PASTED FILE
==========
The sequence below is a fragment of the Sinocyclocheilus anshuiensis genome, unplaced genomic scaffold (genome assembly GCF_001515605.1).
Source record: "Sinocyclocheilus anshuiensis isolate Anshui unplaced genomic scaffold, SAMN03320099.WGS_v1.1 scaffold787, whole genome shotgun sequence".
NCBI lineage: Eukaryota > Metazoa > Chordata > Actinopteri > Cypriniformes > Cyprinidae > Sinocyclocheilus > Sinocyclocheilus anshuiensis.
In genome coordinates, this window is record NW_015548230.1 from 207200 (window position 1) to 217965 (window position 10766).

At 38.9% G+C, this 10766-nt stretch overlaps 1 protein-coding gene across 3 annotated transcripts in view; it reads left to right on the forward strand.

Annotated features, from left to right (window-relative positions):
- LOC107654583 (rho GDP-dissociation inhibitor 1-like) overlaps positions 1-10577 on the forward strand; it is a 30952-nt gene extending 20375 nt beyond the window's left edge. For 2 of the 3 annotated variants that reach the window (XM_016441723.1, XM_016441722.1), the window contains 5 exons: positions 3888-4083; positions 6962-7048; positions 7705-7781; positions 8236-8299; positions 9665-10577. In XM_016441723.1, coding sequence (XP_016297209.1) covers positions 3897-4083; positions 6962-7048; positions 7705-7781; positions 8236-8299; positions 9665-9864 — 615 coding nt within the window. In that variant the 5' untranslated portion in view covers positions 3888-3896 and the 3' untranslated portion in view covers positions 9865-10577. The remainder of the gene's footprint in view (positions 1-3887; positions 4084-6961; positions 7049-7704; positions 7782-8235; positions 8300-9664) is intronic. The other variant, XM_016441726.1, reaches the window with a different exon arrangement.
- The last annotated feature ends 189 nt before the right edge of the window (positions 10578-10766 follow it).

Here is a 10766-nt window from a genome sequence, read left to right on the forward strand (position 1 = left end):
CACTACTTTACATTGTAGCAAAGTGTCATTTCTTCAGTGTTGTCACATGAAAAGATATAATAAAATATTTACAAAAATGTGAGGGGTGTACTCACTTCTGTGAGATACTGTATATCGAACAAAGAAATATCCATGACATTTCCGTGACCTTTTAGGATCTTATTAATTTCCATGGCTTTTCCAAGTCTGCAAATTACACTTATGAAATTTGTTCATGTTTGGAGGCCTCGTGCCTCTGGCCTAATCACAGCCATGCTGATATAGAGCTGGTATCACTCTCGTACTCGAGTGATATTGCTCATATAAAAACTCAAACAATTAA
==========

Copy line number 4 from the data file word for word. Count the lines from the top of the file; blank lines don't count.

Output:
In genome coordinates, this window is record NW_015548230.1 from 207200 (window position 1) to 217965 (window position 10766).